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Are Brains Smarter Than Us? (Part 2.5)

F. Frank LeFever flefever at ix.netcom.com
Fri Jul 24 22:22:31 EST 1998

In <35B9158C.3E99 at idt.net> Rob and Stef <rdunca19 at idt.net> writes: 
>F. Frank LeFever wrote:
>> Very interesting.  Some clarification needed, however.  In what way
>> asymmetrical? 
>Without wasting your time with an inept written description I couldnt
>it justice. 
>> Not sure what you mean by "MRA"--apparently not MRI,
>> because this would surely show asymmetry (even CT would).
>Iv'e had em all. MRA=magnetic resonance angiography. It details rather
>well the vaculature within the brain.  I had only brought it up since
>had proposed O2 as a means of explaining functional brains with prior
>damage.  Reling soley n the mra pics you would never know that the
>were waiting to give you a start!  ;^)
>> Might also
>> show sins of MS, at some stages.  

     I MEANT, of course, "SIGNS" of MS!!

>> am of course curious about the exact PROFILE of cognitive abilities
>> (and possible selective disabilities) in these provocative cases.
>> F. LeFever
>> New York Neuropsychology Group
>The only thing that wasnt clearly above normal was trailmaking. 

    My curiosity about profile remains.  In a high-functioning         
    individual, all abilities may be normal or above normal, but WITHIN
     this range some will be better than others.

    NOW you've got me curious about who tested you and what the battery

>explains currant problems but as to why "that" would be my only
>discernable problem I dont know.

    Probably you don't have the raw scores, but I'd be interested in   
    comparing Trails A and Trails B--not in terms of centiles or       
    whatever, but in terms of actual times recorded (I have seen some  
    interesting correlates of the B/A ratio), but even A vs. B centile 
    scores would be of interest (MIGHT give a clue re "current         

  My neuro, when he finally got the
>reports, was exasperated more than I. I will add that I have had/am
>having problems with visual identification of things I am looking for.
>weird siymptoms to say the least.
      Visual identification problems: = detection? = recognition?      

      ALSO: are these lifelong or recent problems?  If recent, would   
      suspect MS as basis.  In my experience, MS patients often have   
     "higher order" visual problems--i.e., NOT just optic nerve level, 
      visual acuity-type problems.

      CONCEIVABLY, recent (rather than lifelong) problems could relate 
      to increae in hydrocephaly beyond what your brain had adjusted   
      to.  If so, procedure neurologist on the head injury unit of my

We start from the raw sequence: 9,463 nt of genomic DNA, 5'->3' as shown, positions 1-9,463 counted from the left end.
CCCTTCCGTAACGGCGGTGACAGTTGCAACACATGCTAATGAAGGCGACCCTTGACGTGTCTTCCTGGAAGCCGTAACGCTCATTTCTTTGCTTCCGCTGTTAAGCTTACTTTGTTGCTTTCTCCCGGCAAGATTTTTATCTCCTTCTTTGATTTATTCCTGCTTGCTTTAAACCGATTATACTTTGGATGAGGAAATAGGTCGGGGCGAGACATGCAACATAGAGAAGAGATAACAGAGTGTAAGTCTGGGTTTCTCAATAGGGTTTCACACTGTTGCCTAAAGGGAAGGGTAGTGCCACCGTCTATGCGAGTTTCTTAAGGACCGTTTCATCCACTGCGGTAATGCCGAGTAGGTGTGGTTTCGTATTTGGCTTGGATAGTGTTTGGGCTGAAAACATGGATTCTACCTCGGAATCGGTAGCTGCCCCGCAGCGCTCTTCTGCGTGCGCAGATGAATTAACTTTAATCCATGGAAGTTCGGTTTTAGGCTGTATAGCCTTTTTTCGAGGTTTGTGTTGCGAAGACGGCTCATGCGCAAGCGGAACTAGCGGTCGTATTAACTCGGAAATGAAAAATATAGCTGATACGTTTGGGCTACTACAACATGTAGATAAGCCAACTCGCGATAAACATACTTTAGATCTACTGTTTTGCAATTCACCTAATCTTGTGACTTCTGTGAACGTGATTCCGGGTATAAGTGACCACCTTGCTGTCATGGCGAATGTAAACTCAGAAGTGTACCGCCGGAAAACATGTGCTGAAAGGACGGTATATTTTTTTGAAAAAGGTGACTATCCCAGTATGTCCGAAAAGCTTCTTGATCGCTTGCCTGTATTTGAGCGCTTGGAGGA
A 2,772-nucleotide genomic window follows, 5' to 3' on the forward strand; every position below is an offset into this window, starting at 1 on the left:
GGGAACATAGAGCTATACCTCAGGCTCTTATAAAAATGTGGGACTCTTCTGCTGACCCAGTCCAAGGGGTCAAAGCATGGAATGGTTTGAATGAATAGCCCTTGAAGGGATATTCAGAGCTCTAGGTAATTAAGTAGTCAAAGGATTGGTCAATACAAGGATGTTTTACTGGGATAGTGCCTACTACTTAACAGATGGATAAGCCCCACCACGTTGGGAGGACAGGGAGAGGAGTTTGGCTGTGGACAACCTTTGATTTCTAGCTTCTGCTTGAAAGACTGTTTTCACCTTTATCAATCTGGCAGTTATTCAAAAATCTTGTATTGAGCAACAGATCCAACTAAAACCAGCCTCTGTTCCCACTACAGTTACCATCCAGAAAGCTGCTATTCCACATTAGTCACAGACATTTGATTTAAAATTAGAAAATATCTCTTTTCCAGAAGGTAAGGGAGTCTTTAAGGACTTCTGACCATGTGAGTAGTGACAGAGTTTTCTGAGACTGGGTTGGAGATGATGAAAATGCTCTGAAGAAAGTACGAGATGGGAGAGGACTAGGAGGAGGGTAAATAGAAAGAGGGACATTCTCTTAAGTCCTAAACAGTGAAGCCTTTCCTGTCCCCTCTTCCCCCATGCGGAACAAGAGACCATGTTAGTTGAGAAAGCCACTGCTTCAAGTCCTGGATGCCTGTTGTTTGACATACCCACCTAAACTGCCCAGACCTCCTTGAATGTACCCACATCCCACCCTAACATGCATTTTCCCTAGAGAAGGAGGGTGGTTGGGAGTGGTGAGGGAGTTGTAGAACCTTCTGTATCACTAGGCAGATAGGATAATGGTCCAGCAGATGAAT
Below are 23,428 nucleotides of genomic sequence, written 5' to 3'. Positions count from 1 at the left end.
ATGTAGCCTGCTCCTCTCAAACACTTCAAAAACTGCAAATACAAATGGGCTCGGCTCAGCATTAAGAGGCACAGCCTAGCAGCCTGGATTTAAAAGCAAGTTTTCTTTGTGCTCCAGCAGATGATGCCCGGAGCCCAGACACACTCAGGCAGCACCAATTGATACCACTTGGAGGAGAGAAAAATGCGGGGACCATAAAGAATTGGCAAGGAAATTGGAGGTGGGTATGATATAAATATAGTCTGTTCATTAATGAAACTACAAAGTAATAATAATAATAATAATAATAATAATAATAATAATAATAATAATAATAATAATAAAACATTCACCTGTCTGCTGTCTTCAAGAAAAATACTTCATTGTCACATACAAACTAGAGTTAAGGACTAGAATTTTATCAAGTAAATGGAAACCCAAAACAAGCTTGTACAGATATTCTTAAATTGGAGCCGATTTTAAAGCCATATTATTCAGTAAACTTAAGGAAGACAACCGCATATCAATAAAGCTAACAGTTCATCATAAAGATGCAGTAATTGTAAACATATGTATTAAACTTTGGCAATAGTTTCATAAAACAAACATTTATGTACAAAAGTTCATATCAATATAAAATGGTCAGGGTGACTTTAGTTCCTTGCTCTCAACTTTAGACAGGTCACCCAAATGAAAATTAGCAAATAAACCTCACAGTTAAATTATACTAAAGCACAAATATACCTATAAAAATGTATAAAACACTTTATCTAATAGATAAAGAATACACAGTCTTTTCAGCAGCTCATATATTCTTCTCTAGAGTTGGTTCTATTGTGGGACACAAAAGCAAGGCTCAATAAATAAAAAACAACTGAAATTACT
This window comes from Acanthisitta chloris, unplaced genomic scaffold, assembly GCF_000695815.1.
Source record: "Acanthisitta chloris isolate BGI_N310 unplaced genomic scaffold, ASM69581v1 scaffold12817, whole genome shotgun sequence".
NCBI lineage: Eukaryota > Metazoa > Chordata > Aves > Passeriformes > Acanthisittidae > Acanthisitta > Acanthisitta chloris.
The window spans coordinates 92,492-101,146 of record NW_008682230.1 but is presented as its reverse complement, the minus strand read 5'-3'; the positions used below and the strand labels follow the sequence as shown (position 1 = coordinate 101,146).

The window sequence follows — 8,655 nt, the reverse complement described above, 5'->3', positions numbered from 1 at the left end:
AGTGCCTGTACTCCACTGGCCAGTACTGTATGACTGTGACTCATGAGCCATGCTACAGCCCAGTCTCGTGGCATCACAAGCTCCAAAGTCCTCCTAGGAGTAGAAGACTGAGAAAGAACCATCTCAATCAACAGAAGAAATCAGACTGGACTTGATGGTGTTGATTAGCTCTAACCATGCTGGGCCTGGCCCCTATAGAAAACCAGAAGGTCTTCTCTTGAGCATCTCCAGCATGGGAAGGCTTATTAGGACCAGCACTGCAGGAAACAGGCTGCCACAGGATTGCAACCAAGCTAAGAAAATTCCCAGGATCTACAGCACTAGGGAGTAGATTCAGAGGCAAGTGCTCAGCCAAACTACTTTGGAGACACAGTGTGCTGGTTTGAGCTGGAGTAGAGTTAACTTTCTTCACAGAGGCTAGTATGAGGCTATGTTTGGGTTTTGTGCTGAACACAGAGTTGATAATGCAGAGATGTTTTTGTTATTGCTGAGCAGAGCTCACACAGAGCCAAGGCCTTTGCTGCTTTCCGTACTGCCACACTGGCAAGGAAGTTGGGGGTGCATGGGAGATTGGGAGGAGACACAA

hospital uses might be worth trying.  When normopressure         
      hydrocephaly and/or shunt failure is suspected, he sometimes     
      tries a TEMPORARY reduction of pressure, i.e. withdrawal of      
      a small amount of CSF (c. 50cc??? not sure) via spinal tap. If   
      some improvement noted, encourages placing of shunt (or revising 
      old one if one already in place).

Thus my problem of trying to decide whether I should have a shunt or
>not. If I were, I would just get a 3rd ventrculostomy. DAMN the
>torpedos, full speed ahead!  ;^)  I cant tell where my MS starts and
>hydro ends, symtom wise. So it presents many problems for me.  I do
>like the fact that they think I need a shunt but have yet to
>any changes from the before (fine) and the after (suckola) in
>ventricular size.  The lesions I have now acrued are in my pons so I
>think it complicates matters even more.  I have low lying tonsils and
>the possibility of coning is very real. There is some question of
>whether I have a "tethered" spinal cord.  You name it and theyve said
>it. 8*)  I would gladly give into any one persons medical opinion...
>they ask me mine, and then hold to much importance in it.
>No ocular symtimolgy at all. No really "severe" headaches.  mystery.

      I think higher order visual problems in absence of ocular        
     symptoms could be possible via either problem--i.e., hydrocephaly 
     or MS (each in it own way affecting white matter in deep          
     temporal-occipital areas).

     I have much compassion, having been through a lengthy hospital    
     siege myself in the past year...

     F. LeFever
     New York Neuropsychology Group

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